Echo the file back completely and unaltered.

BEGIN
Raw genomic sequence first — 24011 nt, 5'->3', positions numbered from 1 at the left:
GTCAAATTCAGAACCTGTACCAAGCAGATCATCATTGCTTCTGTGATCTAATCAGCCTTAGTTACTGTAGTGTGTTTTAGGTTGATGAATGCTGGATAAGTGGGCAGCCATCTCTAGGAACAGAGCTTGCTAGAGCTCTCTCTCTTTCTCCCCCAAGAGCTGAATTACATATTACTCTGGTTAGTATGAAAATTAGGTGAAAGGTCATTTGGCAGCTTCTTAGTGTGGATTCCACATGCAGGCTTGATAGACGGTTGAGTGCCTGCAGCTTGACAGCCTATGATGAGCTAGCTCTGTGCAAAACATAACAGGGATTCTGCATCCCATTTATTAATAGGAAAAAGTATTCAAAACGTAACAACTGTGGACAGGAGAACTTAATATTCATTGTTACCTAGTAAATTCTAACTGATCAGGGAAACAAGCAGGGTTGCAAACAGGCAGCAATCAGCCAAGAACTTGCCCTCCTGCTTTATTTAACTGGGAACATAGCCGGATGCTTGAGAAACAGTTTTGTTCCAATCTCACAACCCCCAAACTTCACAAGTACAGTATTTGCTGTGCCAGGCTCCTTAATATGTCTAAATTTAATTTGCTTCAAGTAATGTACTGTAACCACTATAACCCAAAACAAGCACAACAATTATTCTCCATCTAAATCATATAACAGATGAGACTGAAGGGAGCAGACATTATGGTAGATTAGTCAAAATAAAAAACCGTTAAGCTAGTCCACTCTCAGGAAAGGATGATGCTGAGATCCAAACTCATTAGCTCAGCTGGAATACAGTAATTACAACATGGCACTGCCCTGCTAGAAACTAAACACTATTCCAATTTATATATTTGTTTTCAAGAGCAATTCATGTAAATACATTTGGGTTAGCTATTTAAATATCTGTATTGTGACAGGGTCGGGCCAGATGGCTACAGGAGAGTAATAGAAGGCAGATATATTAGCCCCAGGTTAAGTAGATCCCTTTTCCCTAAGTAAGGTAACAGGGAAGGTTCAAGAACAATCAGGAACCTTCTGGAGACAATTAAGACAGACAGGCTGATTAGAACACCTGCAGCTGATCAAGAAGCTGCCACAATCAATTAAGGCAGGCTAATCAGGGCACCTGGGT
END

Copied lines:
Raw genomic sequence first — 24011 nt, 5'->3', positions numbered from 1 at the left:
GTCAAATTCAGAACCTGTACCAAGCAGATCATCATTGCTTCTGTGATCTAATCAGCCTTAGTTACTGTAGTGTGTTTTAGGTTGATGAATGCTGGATAAGTGGGCAGCCATCTCTAGGAACAGAGCTTGCTAGAGCTCTCTCTCTTTCTCCCCCAAGAGCTGAATTACATATTACTCTGGTTAGTATGAAAATTAGGTGAAAGGTCATTTGGCAGCTTCTTAGTGTGGATTCCACATGCAGGCTTGATAGACGGTTGAGTGCCTGCAGCTTGACAGCCTATGATGAGCTAGCTCTGTGCAAAACATAACAGGGATTCTGCATCCCATTTATTAATAGGAAAAAGTATTCAAAACGTAACAACTGTGGACAGGAGAACTTAATATTCATTGTTACCTAGTAAATTCTAACTGATCAGGGAAACAAGCAGGGTTGCAAACAGGCAGCAATCAGCCAAGAACTTGCCCTCCTGCTTTATTTAACTGGGAACATAGCCGGATGCTTGAGAAACAGTTTTGTTCCAATCTCACAACCCCCAAACTTCACAAGTACAGTATTTGCTGTGCCAGGCTCCTTAATATGTCTAAATTTAATTTGCTTCAAGTAATGTACTGTAACCACTATAACCCAAAACAAGCACAACAATTATTCTCCATCTAAATCATATAACAGATGAGACTGAAGGGAGCAGACATTATGGTAGATTAGTCAAAATAAAAAACCGTTAAGCTAGTCCACTCTCAGGAAAGGATGATGCTGAGATCCAAACTCATTAGCTCAGCTGGAATACAGTAATTACAACATGGCACTGCCCTGCTAGAAACTAAACACTATTCCAATTTATATATTTGTTTTCAAGAGCAATTCATGTAAATACATTTGGGTTAGCTATTTAAATATCTGTATTGTGACAGGGTCGGGCCAGATGGCTACAGGAGAGTAATAGAAGGCAGATATATTAGCCCCAGGTTAAGTAGATCCCTTTTCCCTAAGTAAGGTAACAGGGAAGGTTCAAGAACAATCAGGAACCTTCTGGAGACAATTAAGACAGACAGGCTGATTAGAACACCTGCAGCTGATCAAGAAGCTGCCACAATCAATTAAGGCAGGCTAATCAGGGCACCTGGGT